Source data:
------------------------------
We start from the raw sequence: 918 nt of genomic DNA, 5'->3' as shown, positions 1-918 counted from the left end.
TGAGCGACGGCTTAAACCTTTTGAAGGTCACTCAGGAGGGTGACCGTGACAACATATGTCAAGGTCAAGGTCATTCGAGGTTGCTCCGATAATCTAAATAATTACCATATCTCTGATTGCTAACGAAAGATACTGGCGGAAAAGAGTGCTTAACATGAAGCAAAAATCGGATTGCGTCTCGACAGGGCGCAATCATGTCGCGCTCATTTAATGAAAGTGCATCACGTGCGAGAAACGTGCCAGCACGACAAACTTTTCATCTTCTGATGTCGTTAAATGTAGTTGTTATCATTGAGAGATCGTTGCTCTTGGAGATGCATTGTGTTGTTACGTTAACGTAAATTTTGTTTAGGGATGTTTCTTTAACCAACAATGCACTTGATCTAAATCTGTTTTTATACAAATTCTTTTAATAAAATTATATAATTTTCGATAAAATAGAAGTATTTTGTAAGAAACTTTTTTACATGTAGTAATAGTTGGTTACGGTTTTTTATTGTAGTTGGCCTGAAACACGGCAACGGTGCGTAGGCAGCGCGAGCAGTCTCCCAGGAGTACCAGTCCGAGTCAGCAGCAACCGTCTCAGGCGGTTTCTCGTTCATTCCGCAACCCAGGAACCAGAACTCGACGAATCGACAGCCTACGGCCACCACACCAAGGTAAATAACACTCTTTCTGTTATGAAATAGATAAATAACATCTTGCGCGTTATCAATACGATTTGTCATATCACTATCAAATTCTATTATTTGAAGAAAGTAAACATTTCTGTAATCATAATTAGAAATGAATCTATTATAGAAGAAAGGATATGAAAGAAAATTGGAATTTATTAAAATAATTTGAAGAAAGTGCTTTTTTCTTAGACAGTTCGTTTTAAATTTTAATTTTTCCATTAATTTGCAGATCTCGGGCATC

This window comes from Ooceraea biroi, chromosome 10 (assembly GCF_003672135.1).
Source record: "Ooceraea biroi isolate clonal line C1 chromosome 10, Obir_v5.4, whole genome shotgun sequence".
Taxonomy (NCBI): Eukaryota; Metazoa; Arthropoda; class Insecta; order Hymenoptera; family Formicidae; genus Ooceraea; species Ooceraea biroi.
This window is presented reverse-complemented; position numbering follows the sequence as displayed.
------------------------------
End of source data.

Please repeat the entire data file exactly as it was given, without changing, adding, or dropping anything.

We start from the raw sequence: 918 nt of genomic DNA, 5'->3' as shown, positions 1-918 counted from the left end.
TGAGCGACGGCTTAAACCTTTTGAAGGTCACTCAGGAGGGTGACCGTGACAACATATGTCAAGGTCAAGGTCATTCGAGGTTGCTCCGATAATCTAAATAATTACCATATCTCTGATTGCTAACGAAAGATACTGGCGGAAAAGAGTGCTTAACATGAAGCAAAAATCGGATTGCGTCTCGACAGGGCGCAATCATGTCGCGCTCATTTAATGAAAGTGCATCACGTGCGAGAAACGTGCCAGCACGACAAACTTTTCATCTTCTGATGTCGTTAAATGTAGTTGTTATCATTGAGAGATCGTTGCTCTTGGAGATGCATTGTGTTGTTACGTTAACGTAAATTTTGTTTAGGGATGTTTCTTTAACCAACAATGCACTTGATCTAAATCTGTTTTTATACAAATTCTTTTAATAAAATTATATAATTTTCGATAAAATAGAAGTATTTTGTAAGAAACTTTTTTACATGTAGTAATAGTTGGTTACGGTTTTTTATTGTAGTTGGCCTGAAACACGGCAACGGTGCGTAGGCAGCGCGAGCAGTCTCCCAGGAGTACCAGTCCGAGTCAGCAGCAACCGTCTCAGGCGGTTTCTCGTTCATTCCGCAACCCAGGAACCAGAACTCGACGAATCGACAGCCTACGGCCACCACACCAAGGTAAATAACACTCTTTCTGTTATGAAATAGATAAATAACATCTTGCGCGTTATCAATACGATTTGTCATATCACTATCAAATTCTATTATTTGAAGAAAGTAAACATTTCTGTAATCATAATTAGAAATGAATCTATTATAGAAGAAAGGATATGAAAGAAAATTGGAATTTATTAAAATAATTTGAAGAAAGTGCTTTTTTCTTAGACAGTTCGTTTTAAATTTTAATTTTTCCATTAATTTGCAGATCTCGGGCATC

This window comes from Ooceraea biroi, chromosome 10 (assembly GCF_003672135.1).
Source record: "Ooceraea biroi isolate clonal line C1 chromosome 10, Obir_v5.4, whole genome shotgun sequence".
Taxonomy (NCBI): Eukaryota; Metazoa; Arthropoda; class Insecta; order Hymenoptera; family Formicidae; genus Ooceraea; species Ooceraea biroi.
This window is presented reverse-complemented; position numbering follows the sequence as displayed.